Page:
FBI director calls for 'hard conversation' on encryption and policing

News by Teri Robinson

Law enforcement is being blocked by encryption from accessing data they have every right to examine - it's time to build trust between police and the tech sector, says FBI director James Comey.

Controversial director of the FBI, James Comey, who has drawn criticism from left and right for his handling of high profile and highly political cyber-security issues, has called for a grown-up conversation about encryption.

At a cyber-security conference at Boston College Wednesday, Comey said he supported strong encryption but bemoaned the obstacles to law enforcement thrown up by encryption, adding that Americans can't expect “absolute privacy”, according to a report in the Boston Globe.

"It is making more and more of the room of what the FBI investigates dark," he said.

The FBI director noted that the agency was not able to open any of the 2800 devices received between September and November of 2016 – and which it legally had the right to open – “with any technique”.

The private sector and law enforcement need to “stop bumper-stickering each other. We need to stop tweeting at each other,” he said.

“This isn't Apple vs. the FBI,” he explained, referring to the battle between the two over access to iPhones, most notably the iPhone 5c belonging to one of the shooters in the San Bernardino terrorist attack. "We need to build trust between the government and private sector."

Comey called for a “really hard conversation about how we want to be,” and with the “understanding that everyone is approaching this debate with an open mind and a genuine respect for the rule of law and for privacy and public safety.”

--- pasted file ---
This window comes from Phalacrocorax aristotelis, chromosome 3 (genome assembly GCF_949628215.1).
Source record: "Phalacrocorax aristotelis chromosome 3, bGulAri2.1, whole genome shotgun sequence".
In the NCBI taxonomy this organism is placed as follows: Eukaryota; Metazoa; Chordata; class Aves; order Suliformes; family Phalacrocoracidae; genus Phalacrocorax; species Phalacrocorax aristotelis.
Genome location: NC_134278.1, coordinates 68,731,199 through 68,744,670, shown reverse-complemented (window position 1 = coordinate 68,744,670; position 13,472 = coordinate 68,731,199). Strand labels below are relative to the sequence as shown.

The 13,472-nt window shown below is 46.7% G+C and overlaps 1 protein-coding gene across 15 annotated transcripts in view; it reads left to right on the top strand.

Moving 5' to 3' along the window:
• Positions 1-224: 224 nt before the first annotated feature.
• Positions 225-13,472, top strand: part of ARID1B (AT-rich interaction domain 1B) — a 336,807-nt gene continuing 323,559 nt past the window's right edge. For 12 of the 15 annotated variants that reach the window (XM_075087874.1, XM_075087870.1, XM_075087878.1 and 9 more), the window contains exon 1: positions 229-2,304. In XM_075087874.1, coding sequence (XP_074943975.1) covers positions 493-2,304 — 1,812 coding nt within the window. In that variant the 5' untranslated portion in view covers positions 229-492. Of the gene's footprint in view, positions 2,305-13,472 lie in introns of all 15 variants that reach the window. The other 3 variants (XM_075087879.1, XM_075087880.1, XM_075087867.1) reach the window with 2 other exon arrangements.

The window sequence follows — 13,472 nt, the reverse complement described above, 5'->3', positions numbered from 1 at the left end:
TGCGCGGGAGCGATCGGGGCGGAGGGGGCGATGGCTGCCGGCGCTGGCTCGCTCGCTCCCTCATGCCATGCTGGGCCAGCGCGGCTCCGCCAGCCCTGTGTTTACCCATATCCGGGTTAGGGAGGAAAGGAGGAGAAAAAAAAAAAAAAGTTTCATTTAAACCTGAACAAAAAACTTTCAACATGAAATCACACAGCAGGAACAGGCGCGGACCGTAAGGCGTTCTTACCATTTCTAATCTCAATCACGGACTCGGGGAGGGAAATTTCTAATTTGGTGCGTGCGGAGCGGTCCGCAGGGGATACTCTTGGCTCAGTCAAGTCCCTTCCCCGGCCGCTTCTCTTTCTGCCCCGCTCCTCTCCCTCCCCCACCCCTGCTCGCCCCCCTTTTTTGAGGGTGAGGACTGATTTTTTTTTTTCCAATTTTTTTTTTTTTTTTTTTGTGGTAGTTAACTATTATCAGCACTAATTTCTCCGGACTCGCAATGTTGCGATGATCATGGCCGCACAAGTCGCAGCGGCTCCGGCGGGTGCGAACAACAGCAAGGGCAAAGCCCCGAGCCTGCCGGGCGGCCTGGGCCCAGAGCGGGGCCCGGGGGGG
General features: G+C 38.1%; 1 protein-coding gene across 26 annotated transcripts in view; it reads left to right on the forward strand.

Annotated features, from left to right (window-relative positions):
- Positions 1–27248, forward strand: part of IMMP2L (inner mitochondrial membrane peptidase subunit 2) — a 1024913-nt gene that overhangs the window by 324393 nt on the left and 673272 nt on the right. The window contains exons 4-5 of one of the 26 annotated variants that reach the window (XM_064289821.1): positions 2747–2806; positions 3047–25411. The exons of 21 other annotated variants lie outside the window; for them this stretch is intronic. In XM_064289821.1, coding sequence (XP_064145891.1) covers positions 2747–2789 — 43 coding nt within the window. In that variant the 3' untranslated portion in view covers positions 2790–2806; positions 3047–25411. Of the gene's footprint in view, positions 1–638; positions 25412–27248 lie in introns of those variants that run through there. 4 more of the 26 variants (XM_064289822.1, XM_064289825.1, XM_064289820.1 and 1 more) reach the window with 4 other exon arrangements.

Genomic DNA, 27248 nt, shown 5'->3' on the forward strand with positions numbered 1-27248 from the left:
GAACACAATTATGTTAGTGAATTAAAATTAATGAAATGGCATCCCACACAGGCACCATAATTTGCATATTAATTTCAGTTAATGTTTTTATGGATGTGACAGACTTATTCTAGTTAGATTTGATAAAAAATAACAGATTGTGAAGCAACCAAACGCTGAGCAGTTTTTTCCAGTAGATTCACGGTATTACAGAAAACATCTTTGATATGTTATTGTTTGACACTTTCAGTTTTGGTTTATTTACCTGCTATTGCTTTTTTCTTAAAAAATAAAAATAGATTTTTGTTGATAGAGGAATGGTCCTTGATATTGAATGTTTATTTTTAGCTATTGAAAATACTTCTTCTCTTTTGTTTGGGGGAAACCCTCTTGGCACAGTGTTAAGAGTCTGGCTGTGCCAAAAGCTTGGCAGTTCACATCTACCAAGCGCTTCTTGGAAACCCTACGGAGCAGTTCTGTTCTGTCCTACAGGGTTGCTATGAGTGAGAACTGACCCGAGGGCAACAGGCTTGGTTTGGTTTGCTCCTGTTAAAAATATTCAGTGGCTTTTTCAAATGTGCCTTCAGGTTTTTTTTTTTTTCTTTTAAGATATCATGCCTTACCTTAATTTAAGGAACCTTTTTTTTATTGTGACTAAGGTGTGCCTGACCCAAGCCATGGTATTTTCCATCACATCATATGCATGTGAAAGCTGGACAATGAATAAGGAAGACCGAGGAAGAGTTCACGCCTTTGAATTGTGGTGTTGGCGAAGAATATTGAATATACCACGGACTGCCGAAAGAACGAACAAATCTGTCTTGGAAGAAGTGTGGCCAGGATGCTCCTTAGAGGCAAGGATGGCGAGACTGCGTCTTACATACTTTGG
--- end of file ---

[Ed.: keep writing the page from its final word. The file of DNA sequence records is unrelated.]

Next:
However, Comey got some pushback from the tech sector which sees encryption as a fundamental tenet of faith.

"If Comey thinks that encryption is increasingly blinding his agency's investigative capability, I will point out that he's trying to peer into the digital footprint of citizens more than ever before,” said Jacob Ginsberg, senior director at Echoworx.

“The amount of information contained on our smartphones and other devices is unprecedented, and creating cryptographic backdoors diminishes trust and weakens the overall security of the technology being used.”

However, Ginsberg added, “I agree with him that we need to engage in a hard conversation, and I certainly hope he invites industry experts, legal scholars, and security specialists to the table so that they can have their voices heard."

Comey's remarks come just a day after WikiLeaks dumped a trove of 8761 documents and files allegedly from an isolated, high-security network situated inside the CIA's Center for Cyber Intelligence in Langley, Virginia. A press release and analysis from the site said the leak allegedly showed the breadth of hacking tools at the CIA's disposal, including malware, viruses, trojans, weaponised "zero day" exploits, malware remote control systems and associated documentation.

The leaked documents were selected from an even larger collection of files, nicknamed Vault 7, which WikiLeaks promised to release over time.

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